The Australian government announced it is investing AU$1.4 billion in the acquisition of six MQ-4C Triton unmanned aircraft systems (UAS), Prime Minister Malcolm Turnbull announced on 26 June. The UAS will be acquired through a cooperative program with the US Navy. Australia is buying the UAS to complement the surveillance role of the P-8A Poseidon aircraft through sustained operations at long ranges as well as being able to undertake a range of intelligence, surveillance and reconnaissance tasks. A $200 million cooperative program between Australia and the US Navy for the development, production and sustainment of the MQ-4C Triton will also be initiated.
As part of the initial $1.4 billion investment in the Triton system, the government will invest $364 million on new facilities at RAAF Base Edinburgh and RAAF Base Tindal, as well the necessary ground control systems, support and training required to implement a project of this nature. The project is expected to create about 70 jobs across South Australia and the Northern Territory. Northrop Grumman as supplier of the Triton will play a lead role in delivering the capability in Australia. This investment follows Northrop’s commitment to a $50 million advanced Electronic Sustainment Centre of Excellence at the new Western Sydney Airport.
Australia has already taken delivery of seven Poseidon aircraft and achieved initial operational capability earlier this year. The full fleet of 12 Poseidon aircraft is expected to be delivered and in operation by 2022. Together with the P-8A Poseidon multimission maritime aircraft, the high-altitude, long-endurance Tritons will replace the RAAF’s fleet of 19 AP-3C Orion maritime patrol aircraft that entered service in the mid-1980s. The last of the Orions will be retired in 2023. The first of the Triton aircraft is expected to be introduced into service in mid-2023 with all six aircraft planned to be delivered and in operation by late 2025, based at RAAF Base, Edinburgh in South Australia. The current fleet of Orion aircraft will be withdrawn from service in 2023 when the last of these aircraft will be over 40 years old.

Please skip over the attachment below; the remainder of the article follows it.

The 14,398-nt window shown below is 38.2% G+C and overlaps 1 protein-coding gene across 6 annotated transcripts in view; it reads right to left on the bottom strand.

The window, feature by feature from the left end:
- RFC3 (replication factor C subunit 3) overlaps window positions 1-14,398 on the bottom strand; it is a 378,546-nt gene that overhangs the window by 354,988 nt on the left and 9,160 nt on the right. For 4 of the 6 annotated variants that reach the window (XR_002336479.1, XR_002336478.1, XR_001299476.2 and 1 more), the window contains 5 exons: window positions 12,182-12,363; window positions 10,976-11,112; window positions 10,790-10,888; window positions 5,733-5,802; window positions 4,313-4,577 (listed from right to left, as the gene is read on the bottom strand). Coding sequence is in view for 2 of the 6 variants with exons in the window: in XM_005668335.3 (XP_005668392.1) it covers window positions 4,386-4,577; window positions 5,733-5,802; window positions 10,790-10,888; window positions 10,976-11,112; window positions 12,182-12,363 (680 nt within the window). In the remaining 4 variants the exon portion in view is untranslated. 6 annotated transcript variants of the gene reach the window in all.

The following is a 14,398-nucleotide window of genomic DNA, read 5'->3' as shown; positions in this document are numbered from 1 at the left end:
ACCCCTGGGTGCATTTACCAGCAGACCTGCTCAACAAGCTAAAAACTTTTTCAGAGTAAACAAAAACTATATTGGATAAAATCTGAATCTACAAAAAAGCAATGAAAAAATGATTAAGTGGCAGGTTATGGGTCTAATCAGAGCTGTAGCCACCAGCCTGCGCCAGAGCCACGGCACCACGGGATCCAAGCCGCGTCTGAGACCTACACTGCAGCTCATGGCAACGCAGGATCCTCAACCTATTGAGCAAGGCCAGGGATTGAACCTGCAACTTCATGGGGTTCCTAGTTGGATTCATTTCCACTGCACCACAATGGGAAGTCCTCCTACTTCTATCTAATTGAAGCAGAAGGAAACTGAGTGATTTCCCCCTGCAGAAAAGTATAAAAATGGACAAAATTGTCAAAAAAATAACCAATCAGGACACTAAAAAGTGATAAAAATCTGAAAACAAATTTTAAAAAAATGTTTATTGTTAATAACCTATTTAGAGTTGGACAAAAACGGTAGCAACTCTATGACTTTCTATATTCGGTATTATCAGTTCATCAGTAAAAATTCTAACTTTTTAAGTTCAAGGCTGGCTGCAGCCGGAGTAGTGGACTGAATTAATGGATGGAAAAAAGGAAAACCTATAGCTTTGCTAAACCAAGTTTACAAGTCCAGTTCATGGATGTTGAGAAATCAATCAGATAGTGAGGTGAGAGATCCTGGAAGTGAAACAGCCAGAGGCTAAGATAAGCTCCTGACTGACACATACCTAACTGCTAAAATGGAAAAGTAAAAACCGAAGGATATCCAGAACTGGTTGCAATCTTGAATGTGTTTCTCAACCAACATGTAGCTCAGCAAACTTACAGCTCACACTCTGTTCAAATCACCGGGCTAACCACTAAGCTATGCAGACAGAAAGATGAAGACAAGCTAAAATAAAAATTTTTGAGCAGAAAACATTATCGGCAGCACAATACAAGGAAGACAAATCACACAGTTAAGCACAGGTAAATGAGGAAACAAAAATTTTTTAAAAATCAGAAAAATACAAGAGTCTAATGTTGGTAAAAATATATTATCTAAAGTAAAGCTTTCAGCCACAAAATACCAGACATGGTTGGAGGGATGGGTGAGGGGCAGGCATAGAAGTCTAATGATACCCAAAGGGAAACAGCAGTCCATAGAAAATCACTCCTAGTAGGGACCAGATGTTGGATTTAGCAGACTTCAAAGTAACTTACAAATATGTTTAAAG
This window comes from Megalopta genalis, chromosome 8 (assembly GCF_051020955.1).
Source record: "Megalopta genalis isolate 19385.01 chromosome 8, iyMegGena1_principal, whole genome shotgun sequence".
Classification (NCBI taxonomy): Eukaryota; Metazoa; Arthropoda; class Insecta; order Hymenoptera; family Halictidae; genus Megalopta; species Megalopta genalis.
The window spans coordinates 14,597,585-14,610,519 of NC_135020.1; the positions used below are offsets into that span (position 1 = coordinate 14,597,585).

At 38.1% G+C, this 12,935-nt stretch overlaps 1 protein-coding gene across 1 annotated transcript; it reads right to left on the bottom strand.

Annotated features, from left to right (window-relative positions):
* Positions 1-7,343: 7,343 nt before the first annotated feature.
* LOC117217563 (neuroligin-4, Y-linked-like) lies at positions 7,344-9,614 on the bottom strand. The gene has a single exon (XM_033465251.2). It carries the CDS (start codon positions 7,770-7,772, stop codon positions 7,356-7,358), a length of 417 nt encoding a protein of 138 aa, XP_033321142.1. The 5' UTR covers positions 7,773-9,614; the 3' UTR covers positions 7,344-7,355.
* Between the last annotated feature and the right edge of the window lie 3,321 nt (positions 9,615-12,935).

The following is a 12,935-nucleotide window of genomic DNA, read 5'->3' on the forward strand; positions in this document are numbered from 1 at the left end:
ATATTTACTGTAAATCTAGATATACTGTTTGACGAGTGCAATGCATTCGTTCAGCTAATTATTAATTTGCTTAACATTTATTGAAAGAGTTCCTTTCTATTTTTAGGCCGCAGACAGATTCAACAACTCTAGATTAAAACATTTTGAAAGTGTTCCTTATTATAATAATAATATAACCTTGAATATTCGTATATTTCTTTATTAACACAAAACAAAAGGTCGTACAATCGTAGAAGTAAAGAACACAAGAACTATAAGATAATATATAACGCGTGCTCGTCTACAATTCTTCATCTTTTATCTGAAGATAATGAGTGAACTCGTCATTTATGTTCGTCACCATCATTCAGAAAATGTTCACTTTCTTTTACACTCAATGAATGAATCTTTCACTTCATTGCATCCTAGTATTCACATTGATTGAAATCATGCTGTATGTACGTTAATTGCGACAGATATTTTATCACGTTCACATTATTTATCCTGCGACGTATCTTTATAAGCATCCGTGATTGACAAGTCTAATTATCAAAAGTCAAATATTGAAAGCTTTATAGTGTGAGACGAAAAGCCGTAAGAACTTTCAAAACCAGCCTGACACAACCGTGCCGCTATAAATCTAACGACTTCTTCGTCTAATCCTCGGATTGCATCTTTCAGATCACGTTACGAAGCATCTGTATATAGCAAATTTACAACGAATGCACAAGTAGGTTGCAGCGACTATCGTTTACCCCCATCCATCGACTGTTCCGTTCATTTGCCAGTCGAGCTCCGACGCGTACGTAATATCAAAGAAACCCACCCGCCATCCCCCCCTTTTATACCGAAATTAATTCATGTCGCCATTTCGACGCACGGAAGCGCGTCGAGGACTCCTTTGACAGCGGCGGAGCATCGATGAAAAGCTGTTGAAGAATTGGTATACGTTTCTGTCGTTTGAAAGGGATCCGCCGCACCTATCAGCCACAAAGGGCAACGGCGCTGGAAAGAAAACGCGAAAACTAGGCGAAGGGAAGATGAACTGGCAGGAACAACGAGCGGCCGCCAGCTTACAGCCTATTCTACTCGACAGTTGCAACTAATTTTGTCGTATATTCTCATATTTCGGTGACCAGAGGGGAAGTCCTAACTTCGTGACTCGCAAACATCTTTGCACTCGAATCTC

The Northrop Grumman MQ-4C Triton is an unmanned aerial vehicle (UAV) under development for the United States Navy as a surveillance aircraft. In tandem with its associated ground control station, it is considered an unmanned aircraft system (UAS). Developed under the Broad Area Maritime Surveillance (BAMS) program, the system is intended to provide real-time intelligence, surveillance and reconnaissance missions (ISR) over vast ocean and coastal regions, continuous maritime surveillance, conduct search and rescue missions, and to complement the Boeing P-8 Poseidon maritime patrol aircraft. Triton builds on elements of the RQ-4 Global Hawk; changes include reinforcements to the air frame and wing, de-icing systems, and lightning protection systems. These capabilities allow the aircraft to descend through cloud layers to gain a closer view of ships and other targets at sea when needed. The current sensor suites allow ships to be tracked over time by gathering information on their speed, location, and classification. The MQ-4C System Development and Demonstration (SDD) aircraft was delivered in 2012 and the MQ-4C was originally expected to be operational by late 2015 with a total of 68 aircraft to be procured. Initial Operational Capability (IOC) for the MQ-4C was achieved in 2018 with Full Operating Capability (FOC) planned in 2023.